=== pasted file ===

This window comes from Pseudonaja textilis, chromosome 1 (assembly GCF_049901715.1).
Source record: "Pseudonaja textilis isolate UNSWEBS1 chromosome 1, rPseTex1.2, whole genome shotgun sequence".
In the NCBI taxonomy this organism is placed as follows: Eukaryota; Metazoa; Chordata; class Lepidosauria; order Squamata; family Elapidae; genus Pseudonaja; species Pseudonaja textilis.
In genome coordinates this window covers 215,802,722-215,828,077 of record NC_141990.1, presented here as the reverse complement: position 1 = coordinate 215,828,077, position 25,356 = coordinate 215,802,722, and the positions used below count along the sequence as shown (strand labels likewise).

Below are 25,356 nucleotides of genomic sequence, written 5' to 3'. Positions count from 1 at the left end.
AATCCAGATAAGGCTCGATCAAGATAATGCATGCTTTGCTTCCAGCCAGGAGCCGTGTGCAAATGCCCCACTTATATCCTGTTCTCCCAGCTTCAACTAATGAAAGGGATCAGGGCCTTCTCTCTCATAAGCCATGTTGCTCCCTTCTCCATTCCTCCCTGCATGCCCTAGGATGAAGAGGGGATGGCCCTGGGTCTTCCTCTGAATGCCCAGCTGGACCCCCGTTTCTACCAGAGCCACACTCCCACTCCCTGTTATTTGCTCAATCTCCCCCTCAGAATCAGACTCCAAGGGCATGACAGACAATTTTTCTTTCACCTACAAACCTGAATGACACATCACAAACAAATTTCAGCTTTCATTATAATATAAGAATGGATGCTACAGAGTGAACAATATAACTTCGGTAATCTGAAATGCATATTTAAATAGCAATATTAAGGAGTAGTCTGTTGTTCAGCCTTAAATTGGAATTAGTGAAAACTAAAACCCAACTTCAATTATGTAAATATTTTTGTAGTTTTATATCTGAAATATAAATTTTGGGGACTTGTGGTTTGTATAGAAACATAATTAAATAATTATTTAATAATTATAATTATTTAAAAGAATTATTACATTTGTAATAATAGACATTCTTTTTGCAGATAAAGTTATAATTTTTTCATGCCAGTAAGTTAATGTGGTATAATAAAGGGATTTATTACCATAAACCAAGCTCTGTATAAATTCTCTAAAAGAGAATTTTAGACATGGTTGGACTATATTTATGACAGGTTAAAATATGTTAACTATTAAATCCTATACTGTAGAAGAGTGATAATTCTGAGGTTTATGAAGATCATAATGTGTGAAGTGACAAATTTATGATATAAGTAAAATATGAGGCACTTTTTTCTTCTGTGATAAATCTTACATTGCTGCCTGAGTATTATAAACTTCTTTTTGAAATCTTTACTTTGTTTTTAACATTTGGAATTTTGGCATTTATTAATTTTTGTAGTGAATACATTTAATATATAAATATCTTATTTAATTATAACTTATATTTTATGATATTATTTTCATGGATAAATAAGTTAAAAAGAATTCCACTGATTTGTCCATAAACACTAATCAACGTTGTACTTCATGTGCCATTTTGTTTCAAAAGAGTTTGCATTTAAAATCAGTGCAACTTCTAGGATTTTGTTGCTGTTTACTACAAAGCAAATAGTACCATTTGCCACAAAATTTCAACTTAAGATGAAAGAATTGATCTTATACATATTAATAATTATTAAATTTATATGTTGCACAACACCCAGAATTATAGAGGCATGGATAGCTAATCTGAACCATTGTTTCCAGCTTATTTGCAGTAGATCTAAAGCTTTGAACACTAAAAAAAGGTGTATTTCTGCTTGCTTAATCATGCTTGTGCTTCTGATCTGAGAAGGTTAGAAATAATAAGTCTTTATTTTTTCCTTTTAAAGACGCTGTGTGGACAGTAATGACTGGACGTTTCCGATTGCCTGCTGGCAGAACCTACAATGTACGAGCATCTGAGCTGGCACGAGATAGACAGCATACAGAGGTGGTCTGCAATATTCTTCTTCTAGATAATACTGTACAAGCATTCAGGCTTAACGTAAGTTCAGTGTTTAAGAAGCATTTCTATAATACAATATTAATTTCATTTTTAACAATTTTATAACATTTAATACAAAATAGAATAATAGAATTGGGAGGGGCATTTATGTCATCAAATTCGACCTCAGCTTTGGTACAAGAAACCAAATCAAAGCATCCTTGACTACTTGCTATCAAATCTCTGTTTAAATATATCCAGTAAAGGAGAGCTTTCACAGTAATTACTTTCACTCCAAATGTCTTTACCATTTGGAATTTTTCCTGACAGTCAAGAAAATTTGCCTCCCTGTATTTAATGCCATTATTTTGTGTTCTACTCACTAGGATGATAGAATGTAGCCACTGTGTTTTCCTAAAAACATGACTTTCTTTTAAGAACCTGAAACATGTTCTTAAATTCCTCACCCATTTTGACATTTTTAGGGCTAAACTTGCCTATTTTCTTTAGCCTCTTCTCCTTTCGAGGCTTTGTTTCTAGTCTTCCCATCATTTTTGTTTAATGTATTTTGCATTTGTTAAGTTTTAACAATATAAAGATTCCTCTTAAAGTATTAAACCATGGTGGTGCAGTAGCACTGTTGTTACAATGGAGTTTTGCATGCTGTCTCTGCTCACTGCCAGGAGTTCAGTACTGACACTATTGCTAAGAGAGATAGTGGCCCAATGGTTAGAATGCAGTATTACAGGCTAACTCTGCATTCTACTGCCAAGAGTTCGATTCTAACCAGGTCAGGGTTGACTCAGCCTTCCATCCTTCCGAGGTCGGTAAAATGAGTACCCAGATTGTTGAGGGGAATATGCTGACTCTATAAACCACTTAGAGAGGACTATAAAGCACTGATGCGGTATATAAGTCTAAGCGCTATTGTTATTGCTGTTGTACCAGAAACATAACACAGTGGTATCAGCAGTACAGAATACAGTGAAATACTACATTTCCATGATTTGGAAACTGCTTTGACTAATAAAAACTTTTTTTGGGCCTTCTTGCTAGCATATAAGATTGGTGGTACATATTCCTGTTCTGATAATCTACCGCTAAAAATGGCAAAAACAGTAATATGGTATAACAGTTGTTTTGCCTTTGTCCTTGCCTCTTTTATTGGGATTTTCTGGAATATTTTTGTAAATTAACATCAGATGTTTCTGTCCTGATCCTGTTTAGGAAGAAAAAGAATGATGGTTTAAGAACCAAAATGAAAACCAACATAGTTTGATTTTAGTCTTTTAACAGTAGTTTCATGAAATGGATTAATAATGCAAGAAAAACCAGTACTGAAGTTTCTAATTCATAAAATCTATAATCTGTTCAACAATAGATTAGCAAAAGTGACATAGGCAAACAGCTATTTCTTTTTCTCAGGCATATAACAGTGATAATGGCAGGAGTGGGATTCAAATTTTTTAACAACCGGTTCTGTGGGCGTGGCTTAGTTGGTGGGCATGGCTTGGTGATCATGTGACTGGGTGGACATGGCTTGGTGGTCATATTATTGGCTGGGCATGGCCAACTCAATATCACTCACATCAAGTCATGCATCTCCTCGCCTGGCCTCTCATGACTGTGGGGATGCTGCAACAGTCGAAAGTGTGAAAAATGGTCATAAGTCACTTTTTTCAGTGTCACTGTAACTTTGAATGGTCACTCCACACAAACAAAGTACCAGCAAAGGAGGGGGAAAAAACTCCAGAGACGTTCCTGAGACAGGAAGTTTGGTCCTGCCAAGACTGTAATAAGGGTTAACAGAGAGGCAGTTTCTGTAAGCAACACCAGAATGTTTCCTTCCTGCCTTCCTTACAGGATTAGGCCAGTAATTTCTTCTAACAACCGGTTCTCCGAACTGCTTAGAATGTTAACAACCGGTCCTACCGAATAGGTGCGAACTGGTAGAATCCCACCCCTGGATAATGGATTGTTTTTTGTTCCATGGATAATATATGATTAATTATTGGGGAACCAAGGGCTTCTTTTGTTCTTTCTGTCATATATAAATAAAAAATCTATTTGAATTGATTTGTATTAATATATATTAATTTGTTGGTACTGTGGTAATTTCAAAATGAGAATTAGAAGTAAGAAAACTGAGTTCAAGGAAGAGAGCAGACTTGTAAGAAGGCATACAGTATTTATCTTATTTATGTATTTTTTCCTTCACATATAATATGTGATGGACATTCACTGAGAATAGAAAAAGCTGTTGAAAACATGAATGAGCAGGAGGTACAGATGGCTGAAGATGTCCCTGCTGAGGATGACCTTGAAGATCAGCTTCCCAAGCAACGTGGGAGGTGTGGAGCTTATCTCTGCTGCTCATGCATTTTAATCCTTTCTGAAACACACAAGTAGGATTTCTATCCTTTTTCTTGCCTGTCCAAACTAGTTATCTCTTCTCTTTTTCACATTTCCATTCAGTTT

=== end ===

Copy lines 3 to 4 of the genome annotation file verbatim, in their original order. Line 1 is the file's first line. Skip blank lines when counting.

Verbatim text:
In the NCBI taxonomy this organism is placed as follows: Eukaryota; Metazoa; Chordata; class Lepidosauria; order Squamata; family Elapidae; genus Pseudonaja; species Pseudonaja textilis.
In genome coordinates this window covers 215,802,722-215,828,077 of record NC_141990.1, presented here as the reverse complement: position 1 = coordinate 215,828,077, position 25,356 = coordinate 215,802,722, and the positions used below count along the sequence as shown (strand labels likewise).